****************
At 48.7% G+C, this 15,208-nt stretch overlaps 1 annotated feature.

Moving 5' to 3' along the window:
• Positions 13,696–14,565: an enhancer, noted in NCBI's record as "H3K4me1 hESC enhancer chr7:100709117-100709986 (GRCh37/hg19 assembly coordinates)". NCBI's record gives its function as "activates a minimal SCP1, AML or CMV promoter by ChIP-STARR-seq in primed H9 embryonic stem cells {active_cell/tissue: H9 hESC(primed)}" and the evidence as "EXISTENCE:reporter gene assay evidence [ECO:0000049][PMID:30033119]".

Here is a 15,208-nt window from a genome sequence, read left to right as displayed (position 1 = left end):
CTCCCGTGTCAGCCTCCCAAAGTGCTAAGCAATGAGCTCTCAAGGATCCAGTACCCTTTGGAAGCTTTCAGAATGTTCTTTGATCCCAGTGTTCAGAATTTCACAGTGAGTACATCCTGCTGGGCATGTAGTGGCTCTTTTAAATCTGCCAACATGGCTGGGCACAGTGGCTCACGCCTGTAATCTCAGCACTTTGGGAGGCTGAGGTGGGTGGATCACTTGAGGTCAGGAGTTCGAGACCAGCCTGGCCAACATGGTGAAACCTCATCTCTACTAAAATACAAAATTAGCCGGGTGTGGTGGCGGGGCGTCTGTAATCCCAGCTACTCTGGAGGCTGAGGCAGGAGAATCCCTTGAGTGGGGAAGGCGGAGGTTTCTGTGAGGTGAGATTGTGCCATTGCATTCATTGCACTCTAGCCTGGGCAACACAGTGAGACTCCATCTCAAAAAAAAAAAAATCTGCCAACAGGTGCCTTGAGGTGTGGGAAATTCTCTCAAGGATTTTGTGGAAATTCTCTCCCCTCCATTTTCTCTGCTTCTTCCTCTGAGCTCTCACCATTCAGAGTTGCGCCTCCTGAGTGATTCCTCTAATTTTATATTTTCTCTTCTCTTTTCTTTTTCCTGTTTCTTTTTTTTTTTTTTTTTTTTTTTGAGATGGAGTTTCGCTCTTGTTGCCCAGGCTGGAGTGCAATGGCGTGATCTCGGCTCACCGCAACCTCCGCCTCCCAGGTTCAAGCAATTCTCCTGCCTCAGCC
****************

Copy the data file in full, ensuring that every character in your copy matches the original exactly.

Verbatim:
At 48.7% G+C, this 15,208-nt stretch overlaps 1 annotated feature.

Moving 5' to 3' along the window:
• Positions 13,696–14,565: an enhancer, noted in NCBI's record as "H3K4me1 hESC enhancer chr7:100709117-100709986 (GRCh37/hg19 assembly coordinates)". NCBI's record gives its function as "activates a minimal SCP1, AML or CMV promoter by ChIP-STARR-seq in primed H9 embryonic stem cells {active_cell/tissue: H9 hESC(primed)}" and the evidence as "EXISTENCE:reporter gene assay evidence [ECO:0000049][PMID:30033119]".

Here is a 15,208-nt window from a genome sequence, read left to right as displayed (position 1 = left end):
CTCCCGTGTCAGCCTCCCAAAGTGCTAAGCAATGAGCTCTCAAGGATCCAGTACCCTTTGGAAGCTTTCAGAATGTTCTTTGATCCCAGTGTTCAGAATTTCACAGTGAGTACATCCTGCTGGGCATGTAGTGGCTCTTTTAAATCTGCCAACATGGCTGGGCACAGTGGCTCACGCCTGTAATCTCAGCACTTTGGGAGGCTGAGGTGGGTGGATCACTTGAGGTCAGGAGTTCGAGACCAGCCTGGCCAACATGGTGAAACCTCATCTCTACTAAAATACAAAATTAGCCGGGTGTGGTGGCGGGGCGTCTGTAATCCCAGCTACTCTGGAGGCTGAGGCAGGAGAATCCCTTGAGTGGGGAAGGCGGAGGTTTCTGTGAGGTGAGATTGTGCCATTGCATTCATTGCACTCTAGCCTGGGCAACACAGTGAGACTCCATCTCAAAAAAAAAAAAATCTGCCAACAGGTGCCTTGAGGTGTGGGAAATTCTCTCAAGGATTTTGTGGAAATTCTCTCCCCTCCATTTTCTCTGCTTCTTCCTCTGAGCTCTCACCATTCAGAGTTGCGCCTCCTGAGTGATTCCTCTAATTTTATATTTTCTCTTCTCTTTTCTTTTTCCTGTTTCTTTTTTTTTTTTTTTTTTTTTTTGAGATGGAGTTTCGCTCTTGTTGCCCAGGCTGGAGTGCAATGGCGTGATCTCGGCTCACCGCAACCTCCGCCTCCCAGGTTCAAGCAATTCTCCTGCCTCAGCC